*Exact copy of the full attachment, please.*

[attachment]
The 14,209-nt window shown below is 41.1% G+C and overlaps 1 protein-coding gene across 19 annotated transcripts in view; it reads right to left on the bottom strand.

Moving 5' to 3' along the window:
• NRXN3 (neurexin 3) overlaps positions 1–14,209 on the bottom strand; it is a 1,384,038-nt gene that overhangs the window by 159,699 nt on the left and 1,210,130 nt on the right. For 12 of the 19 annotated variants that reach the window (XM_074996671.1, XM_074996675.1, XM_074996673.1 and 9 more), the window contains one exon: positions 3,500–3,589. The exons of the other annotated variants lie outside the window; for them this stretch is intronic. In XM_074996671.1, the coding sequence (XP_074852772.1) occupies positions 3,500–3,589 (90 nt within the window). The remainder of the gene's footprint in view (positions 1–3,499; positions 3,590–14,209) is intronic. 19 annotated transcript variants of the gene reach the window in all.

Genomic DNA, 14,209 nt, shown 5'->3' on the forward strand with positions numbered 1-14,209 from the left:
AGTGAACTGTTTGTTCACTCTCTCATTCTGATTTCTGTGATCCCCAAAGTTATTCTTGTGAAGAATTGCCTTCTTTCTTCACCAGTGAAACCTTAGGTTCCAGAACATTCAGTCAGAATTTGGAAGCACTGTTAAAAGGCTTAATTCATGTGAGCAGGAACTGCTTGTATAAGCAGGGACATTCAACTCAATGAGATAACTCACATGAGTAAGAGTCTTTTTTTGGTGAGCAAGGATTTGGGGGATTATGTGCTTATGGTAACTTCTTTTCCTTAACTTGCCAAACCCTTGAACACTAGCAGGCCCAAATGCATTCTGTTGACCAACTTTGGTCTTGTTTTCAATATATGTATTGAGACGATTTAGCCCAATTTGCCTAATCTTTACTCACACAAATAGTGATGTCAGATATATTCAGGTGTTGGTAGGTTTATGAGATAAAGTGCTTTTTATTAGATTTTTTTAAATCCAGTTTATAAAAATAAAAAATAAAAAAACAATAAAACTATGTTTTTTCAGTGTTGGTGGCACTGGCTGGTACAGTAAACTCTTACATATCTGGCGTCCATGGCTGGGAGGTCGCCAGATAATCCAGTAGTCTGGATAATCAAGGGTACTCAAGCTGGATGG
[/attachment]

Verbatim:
The 14,209-nt window shown below is 41.1% G+C and overlaps 1 protein-coding gene across 19 annotated transcripts in view; it reads right to left on the bottom strand.

Moving 5' to 3' along the window:
• NRXN3 (neurexin 3) overlaps positions 1–14,209 on the bottom strand; it is a 1,384,038-nt gene that overhangs the window by 159,699 nt on the left and 1,210,130 nt on the right. For 12 of the 19 annotated variants that reach the window (XM_074996671.1, XM_074996675.1, XM_074996673.1 and 9 more), the window contains one exon: positions 3,500–3,589. The exons of the other annotated variants lie outside the window; for them this stretch is intronic. In XM_074996671.1, the coding sequence (XP_074852772.1) occupies positions 3,500–3,589 (90 nt within the window). The remainder of the gene's footprint in view (positions 1–3,499; positions 3,590–14,209) is intronic. 19 annotated transcript variants of the gene reach the window in all.

Genomic DNA, 14,209 nt, shown 5'->3' on the forward strand with positions numbered 1-14,209 from the left:
AGTGAACTGTTTGTTCACTCTCTCATTCTGATTTCTGTGATCCCCAAAGTTATTCTTGTGAAGAATTGCCTTCTTTCTTCACCAGTGAAACCTTAGGTTCCAGAACATTCAGTCAGAATTTGGAAGCACTGTTAAAAGGCTTAATTCATGTGAGCAGGAACTGCTTGTATAAGCAGGGACATTCAACTCAATGAGATAACTCACATGAGTAAGAGTCTTTTTTTGGTGAGCAAGGATTTGGGGGATTATGTGCTTATGGTAACTTCTTTTCCTTAACTTGCCAAACCCTTGAACACTAGCAGGCCCAAATGCATTCTGTTGACCAACTTTGGTCTTGTTTTCAATATATGTATTGAGACGATTTAGCCCAATTTGCCTAATCTTTACTCACACAAATAGTGATGTCAGATATATTCAGGTGTTGGTAGGTTTATGAGATAAAGTGCTTTTTATTAGATTTTTTTAAATCCAGTTTATAAAAATAAAAAATAAAAAAACAATAAAACTATGTTTTTTCAGTGTTGGTGGCACTGGCTGGTACAGTAAACTCTTACATATCTGGCGTCCATGGCTGGGAGGTCGCCAGATAATCCAGTAGTCTGGATAATCAAGGGTACTCAAGCTGGATGG